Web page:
September 2008 The Sidewinders had a win-loss record of 60–82 for their final season in Tucson, finishing in fourth (last) place in Pacific South division of the PCL. SK Baseball relocated the team to Reno, Nevada for the 2009 season, where they became the Reno Aces
November 2008 The Chicago White Sox had an agreement to move to Glendale in a stadium that was completed in the 2009 season. However, the Sox' lease on TEP was to last through 2012. In order to leave TEP early, the Sox proposed a youth baseball academy backed by Major League Baseball surrounding TEP. On November 18, 2008 the Pima County Board of Supervisors agreed to the White Sox's revised offer of $5 million, thus allowing the team to move to Glendale in time for the 2009 season. The Diamondbacks and the Colorado Rockies, spring training occupant of Tucson's Hi Corbett Field, indicated that they would both need Tucson to have 3 teams in order to continue playing there. Tucson was therefore abandoned as a spring training venue, and all Cactus League games now take place in the Phoenix metropolitan area. The Diamondbacks and Rockies share the new Salt River Fields at Talking Stick, which opened in 2011 near Scottsdale.
September 2010 After the end of the naming agreement with the local electric utility, Tucson Electric Power, the stadium was renamed after Eusebio Kino, the Jesuit missionary who first explored southern Arizona in the late 17th and early 18th centuries.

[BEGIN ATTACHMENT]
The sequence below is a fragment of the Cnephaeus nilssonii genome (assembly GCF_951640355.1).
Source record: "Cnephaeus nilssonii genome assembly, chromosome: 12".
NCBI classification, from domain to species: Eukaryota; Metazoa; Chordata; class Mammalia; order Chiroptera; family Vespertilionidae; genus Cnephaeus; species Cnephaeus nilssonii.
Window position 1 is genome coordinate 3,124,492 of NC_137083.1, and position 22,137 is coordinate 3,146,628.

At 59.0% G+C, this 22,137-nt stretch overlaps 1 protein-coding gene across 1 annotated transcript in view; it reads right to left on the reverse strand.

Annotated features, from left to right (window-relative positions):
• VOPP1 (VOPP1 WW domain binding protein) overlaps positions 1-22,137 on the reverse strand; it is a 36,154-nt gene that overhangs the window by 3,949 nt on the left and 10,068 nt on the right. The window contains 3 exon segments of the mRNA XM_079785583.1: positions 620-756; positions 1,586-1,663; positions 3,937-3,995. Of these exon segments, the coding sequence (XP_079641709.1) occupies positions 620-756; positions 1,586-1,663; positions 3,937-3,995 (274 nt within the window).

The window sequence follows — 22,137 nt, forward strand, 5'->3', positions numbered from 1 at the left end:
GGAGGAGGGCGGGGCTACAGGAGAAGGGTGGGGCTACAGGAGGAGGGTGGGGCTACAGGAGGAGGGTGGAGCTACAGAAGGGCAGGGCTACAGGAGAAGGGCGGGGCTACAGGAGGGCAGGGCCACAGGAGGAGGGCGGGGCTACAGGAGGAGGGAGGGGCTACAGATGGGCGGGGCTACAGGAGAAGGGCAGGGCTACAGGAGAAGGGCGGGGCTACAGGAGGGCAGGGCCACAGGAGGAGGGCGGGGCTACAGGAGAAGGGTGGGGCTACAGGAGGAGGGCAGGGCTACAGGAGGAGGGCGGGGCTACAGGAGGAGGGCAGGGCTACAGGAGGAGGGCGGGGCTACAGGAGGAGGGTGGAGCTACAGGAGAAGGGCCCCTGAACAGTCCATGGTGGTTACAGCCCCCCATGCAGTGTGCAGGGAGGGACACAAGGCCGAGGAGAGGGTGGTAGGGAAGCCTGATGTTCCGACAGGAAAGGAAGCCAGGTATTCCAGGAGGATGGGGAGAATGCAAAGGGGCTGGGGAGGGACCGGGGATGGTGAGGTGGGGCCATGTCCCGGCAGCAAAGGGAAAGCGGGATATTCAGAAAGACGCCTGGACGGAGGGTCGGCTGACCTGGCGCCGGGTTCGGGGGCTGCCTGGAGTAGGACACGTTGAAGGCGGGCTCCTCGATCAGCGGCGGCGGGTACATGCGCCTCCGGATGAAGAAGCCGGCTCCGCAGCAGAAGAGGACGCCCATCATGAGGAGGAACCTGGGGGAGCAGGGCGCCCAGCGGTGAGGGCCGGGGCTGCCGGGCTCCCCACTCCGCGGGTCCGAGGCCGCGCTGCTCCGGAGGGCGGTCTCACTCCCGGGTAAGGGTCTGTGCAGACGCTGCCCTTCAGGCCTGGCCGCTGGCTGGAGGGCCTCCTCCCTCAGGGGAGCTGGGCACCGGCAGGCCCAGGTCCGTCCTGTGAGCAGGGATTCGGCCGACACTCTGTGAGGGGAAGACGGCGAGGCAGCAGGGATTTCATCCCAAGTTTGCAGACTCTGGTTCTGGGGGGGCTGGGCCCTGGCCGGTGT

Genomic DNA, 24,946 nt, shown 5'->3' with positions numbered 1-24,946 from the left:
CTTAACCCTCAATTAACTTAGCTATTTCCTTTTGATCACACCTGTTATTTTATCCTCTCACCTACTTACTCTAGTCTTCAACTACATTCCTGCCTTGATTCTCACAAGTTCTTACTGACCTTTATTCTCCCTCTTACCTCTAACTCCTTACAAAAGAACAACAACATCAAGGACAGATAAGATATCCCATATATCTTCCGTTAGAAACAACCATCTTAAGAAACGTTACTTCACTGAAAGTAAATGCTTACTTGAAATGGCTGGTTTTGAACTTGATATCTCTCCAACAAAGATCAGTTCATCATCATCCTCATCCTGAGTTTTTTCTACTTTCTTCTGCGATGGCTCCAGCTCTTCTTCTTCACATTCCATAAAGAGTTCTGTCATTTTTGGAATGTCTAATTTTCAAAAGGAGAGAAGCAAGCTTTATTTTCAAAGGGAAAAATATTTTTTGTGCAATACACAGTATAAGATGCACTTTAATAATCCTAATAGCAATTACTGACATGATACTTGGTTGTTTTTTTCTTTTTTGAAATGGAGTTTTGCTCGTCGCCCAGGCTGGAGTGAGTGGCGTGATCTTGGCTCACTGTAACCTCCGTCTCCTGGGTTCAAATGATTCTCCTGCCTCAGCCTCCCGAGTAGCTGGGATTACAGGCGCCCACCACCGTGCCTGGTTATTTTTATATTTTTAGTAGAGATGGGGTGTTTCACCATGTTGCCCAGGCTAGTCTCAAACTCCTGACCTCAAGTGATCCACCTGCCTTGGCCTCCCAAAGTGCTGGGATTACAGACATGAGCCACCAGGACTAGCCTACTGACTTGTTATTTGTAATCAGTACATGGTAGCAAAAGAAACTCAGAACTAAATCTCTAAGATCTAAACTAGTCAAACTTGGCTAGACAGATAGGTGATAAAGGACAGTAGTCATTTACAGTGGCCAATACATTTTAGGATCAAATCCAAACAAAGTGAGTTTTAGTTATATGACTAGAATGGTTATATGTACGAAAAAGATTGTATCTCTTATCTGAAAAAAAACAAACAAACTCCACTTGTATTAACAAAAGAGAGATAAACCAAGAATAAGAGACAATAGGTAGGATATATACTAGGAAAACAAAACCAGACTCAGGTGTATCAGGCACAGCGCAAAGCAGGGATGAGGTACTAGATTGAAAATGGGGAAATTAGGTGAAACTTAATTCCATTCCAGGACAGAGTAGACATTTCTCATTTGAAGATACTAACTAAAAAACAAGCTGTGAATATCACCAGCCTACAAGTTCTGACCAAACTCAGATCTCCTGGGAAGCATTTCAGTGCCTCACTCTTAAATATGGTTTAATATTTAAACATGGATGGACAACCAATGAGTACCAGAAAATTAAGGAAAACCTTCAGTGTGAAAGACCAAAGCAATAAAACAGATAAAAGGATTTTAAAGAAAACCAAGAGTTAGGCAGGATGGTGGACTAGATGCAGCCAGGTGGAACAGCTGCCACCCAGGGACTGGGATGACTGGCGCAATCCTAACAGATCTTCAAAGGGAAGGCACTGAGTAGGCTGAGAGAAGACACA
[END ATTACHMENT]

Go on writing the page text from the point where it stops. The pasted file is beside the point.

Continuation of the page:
October 12, 2010 It was announced that a site in Escondido, California had been selected for the new home of the Portland Beavers. The new ballpark was scheduled to open in April 2013. Until the move to Escondido could be completed the Triple-A Padres would play their home games at Kino Veterans Memorial Stadium in Tucson, Arizona.
January 18, 2011 The Pima County Board of Supervisors approved the name change to Kino Veterans Memorial Stadium.
April 2011 The San Diego Padres Triple-A affiliate relocated from Portland, Oregon to Kino Veterans Memorial Stadium and renamed itself the Tucson Padres. They were formerly known as the Portland Beavers. Originally the San Diego Padres organization wanted to arrange for a stadium to be approved and constructed in Escondido, California, however that stadium plan later fell through when California eliminated their redevelopment agencies.
July 30, 2012 The Pacific Coast League gave preliminary approval to MountainStar Sports Group, an ownership group based out of El Paso, Texas, for the purchase of the Tucson Padres. The final sale of the Padres to MountainStar Sports was approved on September 26, 2012. On October 22, 2013 in front of a capacity crowd inside the historic Plaza Theater in Downtown El Paso, the MountainStar Sports Group announced that the team would officially be renamed as The El Paso Chihuahuas.